Early child and family support conference in Portugal by ISEI and Eurlyaid. 5: Learning valuable lessons from the pandemic about working at a distance

This is the fifth of my wishes for program content

Conference: ADVANCING COMPREHENSIVE EARLY CHILDHOOD INTERVENTION - what parents, professionals, science, and national systems can tell us

Editorial comment

While this important world conference/summit can learn from the (very slow) progress during the last fifty years, it must also consider aspects of the impact of the recent pandemic on children who have significant challenges to their development and learning and on their families and early support workers. There are valuable lessons here and it would be foolish to ignore them. As the event is still 22 months away, there is time to gather information from around the world – both from the wealthy West and the much less wealthy global south. (I am not connected to Portugal 25.)

We have to find some positives within the general misery and impoverishment caused by the lockdowns – sufferings we are still experiencing in education, health, employment, food security, social/community cohesion...

Early support managers and workers had to find ways to support children and families without being in physical contact. There were many surprising success stories here with families and workers reporting benefits they had not expected. The Portugal 25 organisers could collect and sift these reports from many countries and will surely find some real advantages in the various forms of at-a-distance working.

While there were advantages and disadvantages in various approaches to lockdowns, I am sure many parents saved time, money, energy and spirit by not having to attend regular therapy sessions in their local (or not so local) hospital and clinics. This change in routine would also have reduced pressures on some children.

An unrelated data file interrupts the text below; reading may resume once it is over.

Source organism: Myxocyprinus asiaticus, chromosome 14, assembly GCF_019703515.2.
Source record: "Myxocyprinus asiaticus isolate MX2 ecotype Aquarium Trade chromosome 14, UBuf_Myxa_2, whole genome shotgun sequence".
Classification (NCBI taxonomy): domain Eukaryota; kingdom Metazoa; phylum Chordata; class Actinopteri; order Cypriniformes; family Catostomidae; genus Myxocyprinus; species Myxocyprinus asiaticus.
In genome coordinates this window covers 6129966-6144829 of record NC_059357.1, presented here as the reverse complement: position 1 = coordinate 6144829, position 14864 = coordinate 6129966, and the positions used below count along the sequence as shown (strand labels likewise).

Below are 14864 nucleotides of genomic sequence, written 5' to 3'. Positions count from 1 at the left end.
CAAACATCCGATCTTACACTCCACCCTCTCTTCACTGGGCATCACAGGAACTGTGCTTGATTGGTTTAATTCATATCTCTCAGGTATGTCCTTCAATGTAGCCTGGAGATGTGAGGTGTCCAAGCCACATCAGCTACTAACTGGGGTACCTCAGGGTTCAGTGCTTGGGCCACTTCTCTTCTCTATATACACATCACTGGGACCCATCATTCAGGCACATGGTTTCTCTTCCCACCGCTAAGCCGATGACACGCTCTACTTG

I have commented negatively elsewhere on the value of regular visits to hospital paediatric departments and have suggested there is need for a fundamental re-appraisal of this sort of ‘therapy’, but Portugal 25 will surely want to keep the best of the old and add to it lessons from the pandemic. (See : A fresh look at paediatric therapy. Is there a better way?)

Part of the role of early support workers is to help parents learn how to bring up their new child. Supportive conversations in this approach can happen without the child being present and might even be improved without that distraction. Once a worker-parent relationship is established, this work can easily be done at a distance with or without lockdown conditions.

Early child and family support is making very slow progress around the world (Going forwards? Going backwards?) and every opportunity to improve must be taken very seriously. Learning from the pandemic is a golden opportunity.

Portugal 25 conference/summit comes at a perfect time to collect and analyse lessons from the pandemic and I am sure there will be many willing speakers for the subject.

Peter Limbrick, January 2024. My other wishes can be seen here.


See also: Contrasting a therapy approach with an educational approach to the early skill of moving on the floor

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